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BackgroundMalaria is transmitted when infected Anopheles mosquitoes take a blood meal. During this process, the mosquitoes inject a cocktail of bioactive proteins that elicit antibody responses in humans and could be used as biomarkers of exposure to mosquito bites. This study evaluated the utility of IgG responses to members of the Anopheles gambiae D7 protein family as serological markers of human-vector contact.MethodsThe D7L2, D7r1, D7r2, D7r3, D7r4 and SG6 salivary proteins from An. gambiae were expressed as recombinant antigens in Escherichia coli. Antibody responses to the salivary proteins were compared in Europeans with no prior exposure to malaria and lifelong residents of Junju in Kenya and Kitgum in Uganda where the intensity of malaria transmission is moderate and high, respectively. In addition, to evaluate the feasibility of using anti-D7 IgG responses as a tool to evaluate the impact of vector control interventions, we compared responses between individuals using insecticide-treated bednets to those who did not in Junju, Kenya where bednet data were available.ResultsWe show that both the long and short forms of the D7 salivary gland antigens elicit a strong antibody response in humans. IgG responses against the D7 antigens reflected the transmission intensities of the three study areas, with the highest to lowest responses observed in Kitgum (northern Uganda), Junju (Kenya) and malaria-naïve Europeans, respectively. Specifically, the long form D7L2 induced an IgG antibody response that increased with age and that was lower in individuals who slept under a bednet, indicating its potential as a serological tool for estimating human-vector contact and monitoring the effectiveness of vector control interventions.ConclusionsThis study reveals that D7L2 salivary antigen has great potential as a biomarker of exposure to mosquito bites and as a tool for assessing the efficacy of vector control strategies such as bednet use.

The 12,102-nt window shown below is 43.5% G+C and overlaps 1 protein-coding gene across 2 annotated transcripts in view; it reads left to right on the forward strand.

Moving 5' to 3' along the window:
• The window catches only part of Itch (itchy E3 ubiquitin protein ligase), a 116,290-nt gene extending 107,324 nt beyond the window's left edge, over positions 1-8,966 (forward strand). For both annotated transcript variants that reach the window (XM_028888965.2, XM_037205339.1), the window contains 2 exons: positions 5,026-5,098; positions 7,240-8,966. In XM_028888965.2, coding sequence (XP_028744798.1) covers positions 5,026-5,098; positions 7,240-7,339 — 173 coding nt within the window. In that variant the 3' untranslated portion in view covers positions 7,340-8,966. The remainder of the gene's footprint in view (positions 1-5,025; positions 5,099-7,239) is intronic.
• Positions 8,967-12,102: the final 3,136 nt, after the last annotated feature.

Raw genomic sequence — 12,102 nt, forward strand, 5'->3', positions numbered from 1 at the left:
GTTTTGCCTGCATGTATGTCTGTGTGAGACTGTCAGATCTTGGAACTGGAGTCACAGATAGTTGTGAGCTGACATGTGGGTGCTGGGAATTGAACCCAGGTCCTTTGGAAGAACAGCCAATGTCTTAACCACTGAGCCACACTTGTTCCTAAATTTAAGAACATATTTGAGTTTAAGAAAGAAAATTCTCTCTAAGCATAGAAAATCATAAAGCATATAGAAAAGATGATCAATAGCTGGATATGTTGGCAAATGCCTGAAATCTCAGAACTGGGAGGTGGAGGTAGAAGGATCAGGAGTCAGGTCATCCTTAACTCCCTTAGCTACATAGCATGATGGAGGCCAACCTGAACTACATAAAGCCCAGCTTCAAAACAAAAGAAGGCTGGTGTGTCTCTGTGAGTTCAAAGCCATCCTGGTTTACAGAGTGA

Original publication





Parasites & vectors

Publication Date





KEMRI-Wellcome Trust Research Programme CGMRC, P.O. Box 230-80108, Kilifi, Kenya.


Animals, Humans, Anopheles, Insect Bites and Stings, Immunoglobulin G, Nerve Tissue Proteins, Enzyme-Linked Immunosorbent Assay, Cohort Studies, Cross-Sectional Studies, Adolescent, Child, Child, Preschool, Infant, Kenya, Female, Salivary Proteins and Peptides, Biomarkers